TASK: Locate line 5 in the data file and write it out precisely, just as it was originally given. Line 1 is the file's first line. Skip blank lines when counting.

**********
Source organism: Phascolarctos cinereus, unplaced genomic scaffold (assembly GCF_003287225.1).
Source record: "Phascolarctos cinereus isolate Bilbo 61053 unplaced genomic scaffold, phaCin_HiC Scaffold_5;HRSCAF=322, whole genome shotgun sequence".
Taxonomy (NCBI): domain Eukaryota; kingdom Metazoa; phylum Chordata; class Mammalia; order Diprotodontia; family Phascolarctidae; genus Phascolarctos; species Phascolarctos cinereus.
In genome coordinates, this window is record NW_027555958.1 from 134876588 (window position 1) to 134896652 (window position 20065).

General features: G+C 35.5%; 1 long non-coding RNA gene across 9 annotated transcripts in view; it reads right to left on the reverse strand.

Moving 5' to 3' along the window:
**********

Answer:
General features: G+C 35.5%; 1 long non-coding RNA gene across 9 annotated transcripts in view; it reads right to left on the reverse strand.